Three popular high street thermometers fail to display the correct temperature, it was claimed today.
Consumer group Which? tested the accuracy of five digital gadgets and found that they could be off by nearly 1C.
Options from Boots, Beaba and Beurer provided readings that led users to believe they were cooler than they actually were.
Which?, which published the list of ‘Don’t Buy’ thermometers, has warned this could delay sick Brits from seeking medical attention for their child’s fever.
The worst performing device recorded temperatures that were 0.7C cooler than the true reading.
International standards allow thermometers to be out by 0.3C.
Consumer group Which?, which tested the accuracy of thermometers, found that the devices could be off by nearly 1C
Boots Bluetooth Enabled Non-Contact Thermometer, £55
The Boots Bluetooth Enabled Non-Contact Thermometer costs £55 and is 0.7C out of range
The Boots Bluetooth Enabled Non-Contact Thermometer works by using infrared technology to detect heat radiating from the forehead.
Which? tested this thermometer 44 times across 11 temperatures and found that the results the device displayed were, on average, 0.7C too cool.
The consumer champion warned: ‘With the fever alert system in this thermometer set to go off when temperatures of 37.5C or higher are recorded, this inaccuracy means your child may have a feverish temperature but you won’t be alerted to it.
‘This could potentially delay you from seeking medical attention.’
Beurer FT 95 Non-Contact Thermometer, £40
Beurer FT 95 Non-Contact Thermometer costs £40 and is also 0.7C out of range
The Beurer FT 95 Non-Contact thermometer is identical to the Boots Bluetooth Enabled Non-Contact thermometer.
The specifications of the two are identical but this device is £15 cheaper.
Given they are the same device but in different packaging, this thermometer is just as inaccurate.
Beaba Thermospeed Infrared Ear and Forehead Thermometer, £50
Beaba Thermospeed Infrared Ear and Forehead Thermometer costs £50 and is 0.38C out of range
The Beaba Thermospeed Infrared Ear and Forehead Thermometer uses an infrared sensor to take a temperature reading without having to touch the skin.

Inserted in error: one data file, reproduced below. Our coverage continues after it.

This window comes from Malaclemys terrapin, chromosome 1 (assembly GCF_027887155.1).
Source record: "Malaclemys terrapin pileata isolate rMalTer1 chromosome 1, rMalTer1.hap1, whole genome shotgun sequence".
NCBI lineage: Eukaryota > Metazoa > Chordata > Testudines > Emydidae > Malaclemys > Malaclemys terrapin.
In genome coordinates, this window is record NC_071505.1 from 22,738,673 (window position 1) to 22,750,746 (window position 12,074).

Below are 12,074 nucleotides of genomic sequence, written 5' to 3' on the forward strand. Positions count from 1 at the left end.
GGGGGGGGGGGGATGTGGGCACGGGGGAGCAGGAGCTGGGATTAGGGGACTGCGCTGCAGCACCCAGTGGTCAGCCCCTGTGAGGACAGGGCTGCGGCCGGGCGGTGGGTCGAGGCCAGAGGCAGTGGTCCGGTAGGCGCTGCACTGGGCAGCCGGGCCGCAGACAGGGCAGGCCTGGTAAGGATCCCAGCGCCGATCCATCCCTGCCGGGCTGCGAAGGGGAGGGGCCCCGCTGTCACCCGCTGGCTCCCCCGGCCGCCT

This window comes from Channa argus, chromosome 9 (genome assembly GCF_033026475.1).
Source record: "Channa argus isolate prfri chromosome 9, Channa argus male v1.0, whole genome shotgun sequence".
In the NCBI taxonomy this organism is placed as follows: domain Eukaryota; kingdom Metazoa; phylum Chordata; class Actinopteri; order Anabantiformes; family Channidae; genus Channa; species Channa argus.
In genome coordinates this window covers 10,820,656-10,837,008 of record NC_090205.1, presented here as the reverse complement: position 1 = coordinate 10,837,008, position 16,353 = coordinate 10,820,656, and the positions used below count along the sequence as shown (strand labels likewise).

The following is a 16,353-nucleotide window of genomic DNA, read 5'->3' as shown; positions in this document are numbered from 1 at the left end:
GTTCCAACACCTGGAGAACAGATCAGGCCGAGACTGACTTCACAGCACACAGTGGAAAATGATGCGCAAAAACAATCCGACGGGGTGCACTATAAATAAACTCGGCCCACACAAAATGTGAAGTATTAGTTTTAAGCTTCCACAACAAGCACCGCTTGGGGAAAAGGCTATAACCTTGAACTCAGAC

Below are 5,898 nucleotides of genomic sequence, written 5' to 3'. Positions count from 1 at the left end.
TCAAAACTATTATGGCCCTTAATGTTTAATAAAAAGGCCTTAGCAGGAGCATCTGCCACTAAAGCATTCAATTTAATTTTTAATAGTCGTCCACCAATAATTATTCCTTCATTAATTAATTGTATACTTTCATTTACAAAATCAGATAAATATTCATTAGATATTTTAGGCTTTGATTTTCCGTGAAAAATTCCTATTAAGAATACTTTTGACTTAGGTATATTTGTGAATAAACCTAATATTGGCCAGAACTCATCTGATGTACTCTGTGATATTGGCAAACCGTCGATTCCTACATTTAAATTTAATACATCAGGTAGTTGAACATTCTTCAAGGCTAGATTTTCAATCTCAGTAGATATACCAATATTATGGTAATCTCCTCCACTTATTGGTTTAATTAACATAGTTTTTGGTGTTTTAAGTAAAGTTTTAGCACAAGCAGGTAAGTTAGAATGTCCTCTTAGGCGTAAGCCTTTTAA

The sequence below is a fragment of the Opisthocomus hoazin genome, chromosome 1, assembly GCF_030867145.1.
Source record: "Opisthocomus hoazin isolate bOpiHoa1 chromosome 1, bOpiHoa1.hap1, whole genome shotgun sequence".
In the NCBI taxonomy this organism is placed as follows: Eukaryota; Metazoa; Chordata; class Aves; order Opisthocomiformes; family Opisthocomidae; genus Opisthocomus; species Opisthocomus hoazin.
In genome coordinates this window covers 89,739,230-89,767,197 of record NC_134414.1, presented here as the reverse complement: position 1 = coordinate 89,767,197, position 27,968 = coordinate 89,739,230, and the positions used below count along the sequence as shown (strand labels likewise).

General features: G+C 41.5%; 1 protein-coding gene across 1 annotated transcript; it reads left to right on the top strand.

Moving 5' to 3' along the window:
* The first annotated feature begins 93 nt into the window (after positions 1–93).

Which? also tested this device 44 times across 11 temperature points and found that the temperatures given were, on average, 0.38C too cool.
During the investigation, Which? researchers set all of the devices to a test mode, which allows them to be accurately tested to the official standard.
Natalie Hitchins, head of home products and services at Which?, said: ‘When you or a loved one feel unwell, it’s important to be able to rely on thermometers that give an accurate temperature reading, but unfortunately Which? tests have found devices that fall short on this front.
‘We would recommend consumers avoid the digital thermometers we’ve labelled Don’t Buys and instead opt for models that do a better job of identifying a high temperature that might need medical attention.’
Which? examines and compares products in order to advise people on the best options to buy.
As well as not buying the thermometers it identified, it also urged Brits to look out for a ‘CE’ or ‘UKCA’ (UK Conformity Assessed) mark on any digital thermometer.
The required mark is confirmation that the manufacturer has checked that the product meets all safety, health and environmental requirements and complies with EU law.
A missing mark does not mean a product is unreliable or unsafe but it should be considered as a warning sign, according to Which?
In response to Which?’s findings a Boots spokesperson said: ‘At Boots we take the quality of our products very seriously and all our products are subject to compliance, performance and safety checks before they go on sale.
‘We are confident in the quality of the Boots Bluetooth Enabled Non-Contact Thermometer and would like to assure our customers that our testing is very robust.’
A Beauer spokesperson said: ‘We can confirm that the Beurer thermometer FT 95 is manufactured and tested in accordance with British Standards and European standards. It also complies to the EU Medical Devices Directive, the German Medical Devices Act and registered with the UK MHRA.
‘This product has 100 per cent in production testing and is calibrated to the appropriate specifications. Our testing, which is to regulation under a strictly controlled environment, prove that the product does comply to the specifications as published.’
Responding to Which?’s findings, Beaba explained they are now double checking the accuracy with many labs across the continent.
Beaba said: ‘Our thermometers are tested to the highest standard in line with British and European Accuracy and Safety Requirements.
‘We acknowledge that whilst testing, Which? seem to have a discrepancy in their readings and we are already investigating this alongside having the accuracy double checked with numerous accredited labs across Europe and UK.
‘Beaba is dedicated to maintaining the high quality of their products and supporting Customer Service.’